Professional cycling’s anti-racism message at Tour de France did not go far enough – VeloNews.com

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Dr Marlon Moncrieffe is a Senior Lecturer at the University of Brighton, where he focuses on the application of 20th century black-British history to curriculum development. He is also an elite former cyclist and his research has focused on black cyclists in Britain. In today’s column, Dr Moncrieffe looks back on the Tour de France peloton’s decision to write “NO TO RACISM” on their COVID-19 masks at the start of the 21st stage at Mantes-La-Jolie.

Before the start of the Tour de France 2020, I wrote in the online academic journal The Conversation that it would be a huge surprise if we saw riders during the event take the knee or raise their fists in solidarity with the anti-racist Black Lives Matter protests around the world.

Some sports were listening to the international conversation about race and racism that erupted this year. For example, there was clear leadership and action from football, cricket, rugby, NBA basketball, and baseball. However, when the UCI World Tour 2020 resumed, with the Strade Bianche race on August 1, cycling showed neither leadership nor action.

France’s republican ideal means “race” because a concept simply does not exist. This denial is why we haven’t seen any esprit de corps organizers of the Tour de France with anti-racist demonstrators from around the world. For the so-called Land of Enlightenment and the cradle of human rights, it was disappointing.

Words such as ‘disappointing’, ‘pathetic’, ‘desperate’ and ’embarrassing’ were addressed to Tour de France riders who finally regrouped at the start of the finals (after three weeks of opportunity) with statements anti-racist. scribbled on their COVID-19 face masks. It was not a global demonstration. We have not seen all the Tour de France riders in solidarity with the anti-racist message. Yet the message given by some Tour de France riders was at least to let the world know that racism also exists in the world of cycling, and that must be eradicated.

I turned some of the images of the Tour de France riders (see above) into works of art, in the hope that their anti-racist message can be shared more widely for greater impact.

I recently invited the public to vote on the actions of the anti-racist riders of the Tour de France. I asked: Do you think this was an “anti-racist force or an” anti-racist farce “? You can see the results below:

More people questioned believe that the actions of Tour de France riders represent a force for change rather than a farce. Image: Dr Marlon Moncrieffe

The cycling community can benefit from the results of this public response. Otherwise, the anti-racist message of the Tour de France riders risks being forgotten and lost.

Cycling will remain racist denial, especially where Western national federations and former world sport leaders continue to use the peripheral language of “diversity”. It is a diversion and avoidance of engaging with the necessary voice and language of anti-racism that is needed to protect the unstoppable interest and growth of the sport, especially on the part of non -white. If cycling is to transform, to reach even greater heights through broader forms of ethnic diversity, it is the anti-racist discourse and education of cycling enthusiasts that must be powerful and consistent.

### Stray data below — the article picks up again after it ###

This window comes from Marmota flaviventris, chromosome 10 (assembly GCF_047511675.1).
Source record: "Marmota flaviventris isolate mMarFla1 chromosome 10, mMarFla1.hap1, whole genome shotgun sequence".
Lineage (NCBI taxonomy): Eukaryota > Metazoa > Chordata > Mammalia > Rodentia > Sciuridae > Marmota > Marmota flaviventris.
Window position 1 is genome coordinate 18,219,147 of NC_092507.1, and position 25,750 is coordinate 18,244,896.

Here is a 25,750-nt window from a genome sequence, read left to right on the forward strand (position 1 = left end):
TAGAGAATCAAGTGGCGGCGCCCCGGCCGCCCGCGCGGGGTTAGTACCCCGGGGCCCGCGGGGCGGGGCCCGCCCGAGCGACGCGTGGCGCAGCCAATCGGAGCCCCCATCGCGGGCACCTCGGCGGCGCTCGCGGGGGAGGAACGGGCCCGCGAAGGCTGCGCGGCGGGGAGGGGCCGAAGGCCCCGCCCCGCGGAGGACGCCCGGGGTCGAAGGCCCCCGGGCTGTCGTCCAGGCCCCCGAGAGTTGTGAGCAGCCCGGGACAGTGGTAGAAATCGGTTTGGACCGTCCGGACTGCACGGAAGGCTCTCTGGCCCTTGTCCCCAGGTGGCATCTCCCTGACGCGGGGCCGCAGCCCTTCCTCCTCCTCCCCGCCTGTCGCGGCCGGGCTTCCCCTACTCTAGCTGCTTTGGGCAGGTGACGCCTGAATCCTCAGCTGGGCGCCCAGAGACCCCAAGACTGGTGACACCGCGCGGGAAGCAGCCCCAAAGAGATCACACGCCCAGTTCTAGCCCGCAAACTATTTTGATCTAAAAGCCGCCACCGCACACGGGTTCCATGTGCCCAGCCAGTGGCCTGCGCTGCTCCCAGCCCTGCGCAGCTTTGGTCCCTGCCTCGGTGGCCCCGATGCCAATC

I see something vital that is missing from this visual communication of diversity and inclusion in cycling given by the UCI on its website.

The dynamic action and leadership that the UCI should now take to demonstrate the necessary commitment to diversity and inclusion of its affiliate members would be to form an anti-racist advisory group. Not only could this help the UCI produce better photographs than the one above on its website, but this group could also help provide leadership and guidance to national bodies, WorldTour teams and the cycling industry in all through an anti-racist education.

For example, from a racing perspective, any reported incidents of racism could be investigated by this group. This group would also support UCI officials and commissaires in developing their respective skills in racial literacy. There is a lot that an organization like this could offer the UCI and the world of cycling in general. An official anti-racist group could bring greater confidence to some Western national cycling bodies, which are still in the embryonic stages of change. Cyclists of all ethnicities will know that such a group is created to protect them from racial discrimination.

Change is happening and it is good that some UK cyclists are now using their platforms to challenge the racism they see in the sport.

Recently, professional pilot Elinor Barker cracked the glass and pressed the anti-racist alarm button hard. She and thousands of people on social media were offended by the racial “browbug” tweet given by her former Australian teammate Wiggle High5. The tweet said the cause of the Australian woman’s broken car window (owned by her brother) was in the criminal hands of “our native friends”. This racial arrogance comes from the inherited sense of entitlement from whites and a complete blindness to how this position in life was achieved through the barbaric genocide and the displacement of indigenous peoples into their own country, through British colonialism.

The tweet “our native friends” is one example of the hidden racist attitudes that exist in the sport of cycling. These are the attitudes towards people that anti-racism action in cycling aims to eradicate.



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